Prior to the beginning of the 20th century drugs were generally produced by small scale manufacturers with little regulatory control over manufacturing or claims of safety and efficacy. To the extent that such laws did exist, enforcement was lax. In the United States, increased regulation of vaccines and other biological drugs was spurred by tetanus outbreaks and deaths caused by the distribution of contaminated smallpox vaccine and diphtheria antitoxin. The Biologics Control Act of 1902 required that federal government grant premarket approval for every biological drug and for the process and facility producing such drugs. This was followed in 1906 by the Pure Food and Drugs Act, which forbade the interstate distribution of adulterated or misbranded foods and drugs. A drug was considered misbranded if it contained alcohol, morphine, opium, cocaine, or any of several other potentially dangerous or addictive drugs, and if its label failed to indicate the quantity or proportion of such drugs. The government's attempts to use the law to prosecute manufacturers for making unsupported claims of efficacy were undercut by a Supreme Court ruling restricting the federal government's enforcement powers to cases of incorrect specification of the drug's ingredients.
In 1937 over 100 people died after ingesting Elixir of Sulfanalimide manufactured by S.E. Massengill Company of Tennessee. The product was formulated in diethylene glycol, a highly toxic solvent that is now widely used as antifreeze. Under the laws extant at that time, prosecution of the manufacturer was possible only under the technicality that the product had been called an "elixir", which literally implied a solution in ethanol. In response to this episode, the U.S. Congress passed the the Federal Food, Drug, and Cosmetic Act of 1938, which for the first time required pre-market demonstration of safety before a drug could be sold, and explicitly prohibited false therapeutic claims.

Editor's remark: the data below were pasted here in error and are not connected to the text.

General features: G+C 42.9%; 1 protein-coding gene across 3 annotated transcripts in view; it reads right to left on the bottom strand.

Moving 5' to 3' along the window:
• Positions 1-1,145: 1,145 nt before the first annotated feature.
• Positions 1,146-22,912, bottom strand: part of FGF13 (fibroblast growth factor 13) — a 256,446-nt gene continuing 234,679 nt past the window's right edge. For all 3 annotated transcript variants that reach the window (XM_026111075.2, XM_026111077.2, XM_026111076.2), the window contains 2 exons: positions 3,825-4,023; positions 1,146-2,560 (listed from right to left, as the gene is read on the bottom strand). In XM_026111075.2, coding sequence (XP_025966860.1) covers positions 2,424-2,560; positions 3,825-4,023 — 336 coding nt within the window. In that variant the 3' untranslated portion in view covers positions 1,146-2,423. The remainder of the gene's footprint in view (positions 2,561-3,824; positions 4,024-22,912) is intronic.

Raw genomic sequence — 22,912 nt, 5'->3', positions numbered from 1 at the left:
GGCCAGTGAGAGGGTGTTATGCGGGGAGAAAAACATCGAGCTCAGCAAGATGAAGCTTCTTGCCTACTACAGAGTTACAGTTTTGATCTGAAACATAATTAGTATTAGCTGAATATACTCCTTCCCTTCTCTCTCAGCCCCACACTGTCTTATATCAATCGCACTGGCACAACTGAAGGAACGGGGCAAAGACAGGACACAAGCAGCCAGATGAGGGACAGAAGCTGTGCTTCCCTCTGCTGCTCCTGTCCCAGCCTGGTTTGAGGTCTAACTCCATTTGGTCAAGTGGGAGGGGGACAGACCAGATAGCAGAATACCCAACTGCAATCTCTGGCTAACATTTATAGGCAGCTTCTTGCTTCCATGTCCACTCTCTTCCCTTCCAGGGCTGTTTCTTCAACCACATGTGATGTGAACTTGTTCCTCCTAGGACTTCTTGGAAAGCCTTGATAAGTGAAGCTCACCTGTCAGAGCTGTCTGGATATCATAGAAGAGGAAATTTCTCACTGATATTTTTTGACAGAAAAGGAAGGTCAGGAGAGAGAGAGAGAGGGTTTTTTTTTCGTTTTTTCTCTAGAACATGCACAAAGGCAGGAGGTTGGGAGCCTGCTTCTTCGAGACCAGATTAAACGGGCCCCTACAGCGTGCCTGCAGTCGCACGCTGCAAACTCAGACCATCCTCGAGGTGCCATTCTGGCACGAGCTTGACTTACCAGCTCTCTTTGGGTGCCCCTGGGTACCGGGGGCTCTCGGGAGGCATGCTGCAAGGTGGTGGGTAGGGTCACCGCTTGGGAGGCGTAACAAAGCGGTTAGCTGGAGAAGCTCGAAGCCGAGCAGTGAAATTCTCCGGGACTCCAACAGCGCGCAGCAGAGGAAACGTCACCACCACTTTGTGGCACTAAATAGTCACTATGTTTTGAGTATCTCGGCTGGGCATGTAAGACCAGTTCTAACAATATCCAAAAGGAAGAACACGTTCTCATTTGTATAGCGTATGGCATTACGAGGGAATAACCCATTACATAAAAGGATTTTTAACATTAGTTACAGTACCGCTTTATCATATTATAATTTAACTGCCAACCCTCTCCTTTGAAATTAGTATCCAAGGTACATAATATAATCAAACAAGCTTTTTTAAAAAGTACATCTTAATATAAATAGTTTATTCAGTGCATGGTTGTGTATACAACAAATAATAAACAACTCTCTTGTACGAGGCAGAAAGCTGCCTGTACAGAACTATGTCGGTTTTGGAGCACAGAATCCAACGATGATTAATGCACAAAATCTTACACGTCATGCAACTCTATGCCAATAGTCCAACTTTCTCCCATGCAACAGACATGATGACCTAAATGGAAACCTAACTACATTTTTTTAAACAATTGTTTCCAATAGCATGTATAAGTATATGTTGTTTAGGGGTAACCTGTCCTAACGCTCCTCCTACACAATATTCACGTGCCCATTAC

The Post-War Years, 1945-1970
Further advances in anti-infective research
The aftermath of the war saw an explosion in the discovery of new classes of antibacterial drugs including the cephalosporins (developed by Eli Lilly based on the seminal work of Giuseppe Brotzu and Edward Abraham), streptomycin (discovered during a Merck-funded research program in Selman Waksman's laboratory), the tetracyclines (discovered at Lederle Laboratories, now a part of Pfizer), erythromycin (discovered at Eli Lilly and Co.) and their extension to an increasingly wide range of bacterial pathogens.